To start with, the ID.4 will be an almost 4.60 metre long five-seater, which offers considerably more space than the already spacious ID.3. It’s got more space inside than the longer Tiguan Allspace, but more significantly it also makes the Tesla Model Y look a little tight on room. Even though the Y is a hand’s-width longer than the ID.4 the Tesla is missing six centimetres compared to the VW inside, according to the German company's engineers.
When compared to an ID.3, the Tesla would be able to fight back with its stylish interior and better materials. But VW has fought back with the ID.4, using a cool yet simple design with soft-touch surfaces and plenty of nice details.
VW was deliberately very careful not to make the ID.4 too crazy looking, both inside and out. Volkswagen is aware that it needs to bring many of its traditional customers from the old world into the new electric era, and they are a little more conservative than those considering other brands. As a result, the design isn’t particularly avant-garde, nor is the driving behaviour very different from a conventional SUV.
Clearly, the ID4 is a bit heavier than Tiguan and rivals because the batteries under the car floor are weighty. But it also has the spontaneous power delivery of the electric motor, and what it may lack in vigour in corners, the progressive steering and adaptive chassis make up for.
As a result, the ID.4 is relaxed through the city, smooth on the motorway and happy enough to press on when the countryside appears and the traffic thins. Just like Tiguan, the ID.4 is a ‘do it all’ car which won’t upset anyone who is used to Volkswagen products.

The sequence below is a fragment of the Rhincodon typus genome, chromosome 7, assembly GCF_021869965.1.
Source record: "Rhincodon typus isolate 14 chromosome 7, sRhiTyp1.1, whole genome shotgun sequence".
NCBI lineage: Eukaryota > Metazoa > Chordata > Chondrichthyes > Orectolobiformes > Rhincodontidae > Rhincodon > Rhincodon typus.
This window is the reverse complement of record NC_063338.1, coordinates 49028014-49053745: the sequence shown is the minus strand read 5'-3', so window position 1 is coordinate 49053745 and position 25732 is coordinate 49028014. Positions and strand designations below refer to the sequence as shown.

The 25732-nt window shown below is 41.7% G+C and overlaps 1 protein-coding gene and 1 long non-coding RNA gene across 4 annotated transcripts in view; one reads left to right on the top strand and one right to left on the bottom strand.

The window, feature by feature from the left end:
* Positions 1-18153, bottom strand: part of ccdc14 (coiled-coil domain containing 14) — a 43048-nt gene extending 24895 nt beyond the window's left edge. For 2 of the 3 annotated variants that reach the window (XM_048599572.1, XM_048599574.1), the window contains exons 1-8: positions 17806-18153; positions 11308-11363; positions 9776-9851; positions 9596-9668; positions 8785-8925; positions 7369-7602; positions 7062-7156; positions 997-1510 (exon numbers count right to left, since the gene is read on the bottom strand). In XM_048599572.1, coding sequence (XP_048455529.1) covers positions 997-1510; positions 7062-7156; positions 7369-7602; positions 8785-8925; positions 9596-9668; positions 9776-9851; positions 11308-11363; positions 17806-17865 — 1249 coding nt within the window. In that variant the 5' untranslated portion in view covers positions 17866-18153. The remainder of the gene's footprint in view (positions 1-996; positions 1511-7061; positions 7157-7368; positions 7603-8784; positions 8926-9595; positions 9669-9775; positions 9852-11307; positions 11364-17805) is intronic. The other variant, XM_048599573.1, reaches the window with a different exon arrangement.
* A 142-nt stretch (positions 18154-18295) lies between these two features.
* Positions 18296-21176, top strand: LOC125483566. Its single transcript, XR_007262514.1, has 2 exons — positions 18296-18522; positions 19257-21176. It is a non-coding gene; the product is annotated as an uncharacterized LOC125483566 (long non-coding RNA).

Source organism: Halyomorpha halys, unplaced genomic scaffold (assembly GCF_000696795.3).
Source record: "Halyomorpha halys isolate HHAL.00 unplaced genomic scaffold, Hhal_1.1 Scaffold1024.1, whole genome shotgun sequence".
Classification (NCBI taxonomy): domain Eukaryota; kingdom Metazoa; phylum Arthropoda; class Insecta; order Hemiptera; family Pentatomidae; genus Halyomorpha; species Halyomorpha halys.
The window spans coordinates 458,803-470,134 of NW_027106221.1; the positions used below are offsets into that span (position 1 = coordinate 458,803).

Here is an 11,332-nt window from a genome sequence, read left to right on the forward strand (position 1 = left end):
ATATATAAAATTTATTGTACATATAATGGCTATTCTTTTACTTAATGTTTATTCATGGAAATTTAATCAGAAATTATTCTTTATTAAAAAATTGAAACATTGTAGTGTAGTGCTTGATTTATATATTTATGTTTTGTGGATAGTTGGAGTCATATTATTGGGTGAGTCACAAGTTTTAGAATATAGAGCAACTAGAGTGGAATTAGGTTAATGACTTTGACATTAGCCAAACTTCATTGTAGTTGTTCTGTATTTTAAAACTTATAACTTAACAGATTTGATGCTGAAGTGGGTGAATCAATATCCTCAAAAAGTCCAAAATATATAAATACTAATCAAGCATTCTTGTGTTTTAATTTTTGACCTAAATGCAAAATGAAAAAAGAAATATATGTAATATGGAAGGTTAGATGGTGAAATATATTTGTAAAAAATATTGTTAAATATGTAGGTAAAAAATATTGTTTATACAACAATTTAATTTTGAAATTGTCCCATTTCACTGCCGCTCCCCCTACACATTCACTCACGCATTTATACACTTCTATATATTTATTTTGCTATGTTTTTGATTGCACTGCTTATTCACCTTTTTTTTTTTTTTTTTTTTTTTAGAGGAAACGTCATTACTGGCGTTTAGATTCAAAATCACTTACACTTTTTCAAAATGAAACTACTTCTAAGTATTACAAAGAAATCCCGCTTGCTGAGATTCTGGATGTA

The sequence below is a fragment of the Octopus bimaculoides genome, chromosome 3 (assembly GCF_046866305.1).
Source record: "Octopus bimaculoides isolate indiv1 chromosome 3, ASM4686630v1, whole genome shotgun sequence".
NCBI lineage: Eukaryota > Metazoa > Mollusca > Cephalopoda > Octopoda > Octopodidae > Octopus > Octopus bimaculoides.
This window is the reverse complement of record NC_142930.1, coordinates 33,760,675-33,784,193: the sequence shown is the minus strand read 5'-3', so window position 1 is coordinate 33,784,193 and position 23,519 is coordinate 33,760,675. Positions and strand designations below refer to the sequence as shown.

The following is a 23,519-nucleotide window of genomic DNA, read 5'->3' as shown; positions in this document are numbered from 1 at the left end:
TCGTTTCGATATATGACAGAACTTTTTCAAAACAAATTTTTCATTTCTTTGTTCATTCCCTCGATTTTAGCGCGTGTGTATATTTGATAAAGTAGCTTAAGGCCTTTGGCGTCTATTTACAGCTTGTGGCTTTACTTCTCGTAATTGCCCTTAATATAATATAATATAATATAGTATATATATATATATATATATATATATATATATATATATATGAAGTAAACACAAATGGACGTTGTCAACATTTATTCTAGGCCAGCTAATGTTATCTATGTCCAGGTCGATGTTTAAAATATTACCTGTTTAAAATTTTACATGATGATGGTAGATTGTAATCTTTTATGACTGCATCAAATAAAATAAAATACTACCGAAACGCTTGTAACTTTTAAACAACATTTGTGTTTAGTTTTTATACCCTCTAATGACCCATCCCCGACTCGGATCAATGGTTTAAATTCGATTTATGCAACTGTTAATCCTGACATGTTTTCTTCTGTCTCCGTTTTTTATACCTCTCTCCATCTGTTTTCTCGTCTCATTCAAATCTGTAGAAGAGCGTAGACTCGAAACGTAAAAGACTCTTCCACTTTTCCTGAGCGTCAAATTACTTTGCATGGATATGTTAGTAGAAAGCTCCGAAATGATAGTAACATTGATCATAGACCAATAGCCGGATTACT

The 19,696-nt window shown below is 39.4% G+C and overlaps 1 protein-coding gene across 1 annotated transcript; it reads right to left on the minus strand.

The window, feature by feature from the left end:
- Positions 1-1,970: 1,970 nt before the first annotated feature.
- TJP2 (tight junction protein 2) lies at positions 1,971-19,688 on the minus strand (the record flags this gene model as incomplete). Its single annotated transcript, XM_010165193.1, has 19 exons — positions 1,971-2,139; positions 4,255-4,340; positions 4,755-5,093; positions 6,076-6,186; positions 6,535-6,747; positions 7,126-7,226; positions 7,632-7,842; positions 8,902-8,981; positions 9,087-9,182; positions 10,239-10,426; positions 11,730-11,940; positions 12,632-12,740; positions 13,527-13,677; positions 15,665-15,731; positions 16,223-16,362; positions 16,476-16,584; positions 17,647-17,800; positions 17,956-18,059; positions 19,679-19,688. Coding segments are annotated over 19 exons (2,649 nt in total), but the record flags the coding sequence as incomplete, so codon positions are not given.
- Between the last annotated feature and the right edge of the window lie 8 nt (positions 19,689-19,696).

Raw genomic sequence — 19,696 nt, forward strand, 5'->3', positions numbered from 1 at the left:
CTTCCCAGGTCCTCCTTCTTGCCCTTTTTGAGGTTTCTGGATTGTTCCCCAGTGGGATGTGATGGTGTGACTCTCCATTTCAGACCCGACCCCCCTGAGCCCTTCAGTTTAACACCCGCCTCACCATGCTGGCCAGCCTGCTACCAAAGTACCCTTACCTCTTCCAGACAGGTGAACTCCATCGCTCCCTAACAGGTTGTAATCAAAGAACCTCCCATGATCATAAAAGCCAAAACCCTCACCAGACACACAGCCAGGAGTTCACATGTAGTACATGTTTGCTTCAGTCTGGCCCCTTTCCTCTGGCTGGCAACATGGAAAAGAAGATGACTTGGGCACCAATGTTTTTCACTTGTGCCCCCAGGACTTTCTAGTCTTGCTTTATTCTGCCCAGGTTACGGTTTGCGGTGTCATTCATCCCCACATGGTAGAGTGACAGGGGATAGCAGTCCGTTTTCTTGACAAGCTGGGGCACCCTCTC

On the other hand, experienced electric car owners may have to change the way they drive to suit the VW way of doing things. Out of respect for the old habits of the combustion-engine drivers, the ID.4 is reluctant to use regenerative braking. Even with the selector lever set to B, it doesn’t produce the deceleration you’d expect from an EV.
It won’t recover as much energy either, but this isn’t so crucial given the size of the ID.4’s battery. The ID.4 is available with either a 52 or 77kWh battery pack that can return between 211 and 323 miles on the WLTP cycle - in theory. The battery can be rapid charged at 125kW, which means it can be charged to 80% in around 45 minutes.
VW also offers a surprisingly wide range of motors. Most of the ID.4s in the range are powered by only one motor in the rear (making them rear-wheel drive) which is then calibrated by software to four power outputs between 146 and 201bhp. In the best case, this is enough for a sprint from 0 to 62mph in 8.5 seconds and limited top speed of 100mph. If that's not quick enough then there's the ID.4 GTX which gets a second motor with an extra 101bhp in the front, making it all-wheel drive. The GTX's total power output is just under 300bhp which allows it to get from 0-62mph in 6.2 seconds, and it has a slightly higher top speed of 112mph.
Although the ID.4 looks in many ways a little more finished and promising than the ID.3, VW has not yet solved a big problem. Just like the ID.3, the software for the launch is not complete and a few functions such as the augmented reality for the head-up display are only available later as a free update.
But perhaps a bigger headache for the ID.4 comes from its own ranks. As always, Skoda is stealing the show from its Volkswagen mother. Not only were the Czechs allowed to reveal their Enyaq ahead of the ID.4, but they also built it as a larger car on the same mechanicals and charge even less money for it. And, at least in the eyes of many viewers, the Enyaq looks even fresher than the ID.4. But many traditional VW customers making the switch to electric will probably prefer the ID.4's slightly more subtle styling, and the choice will purely come down to personal preference.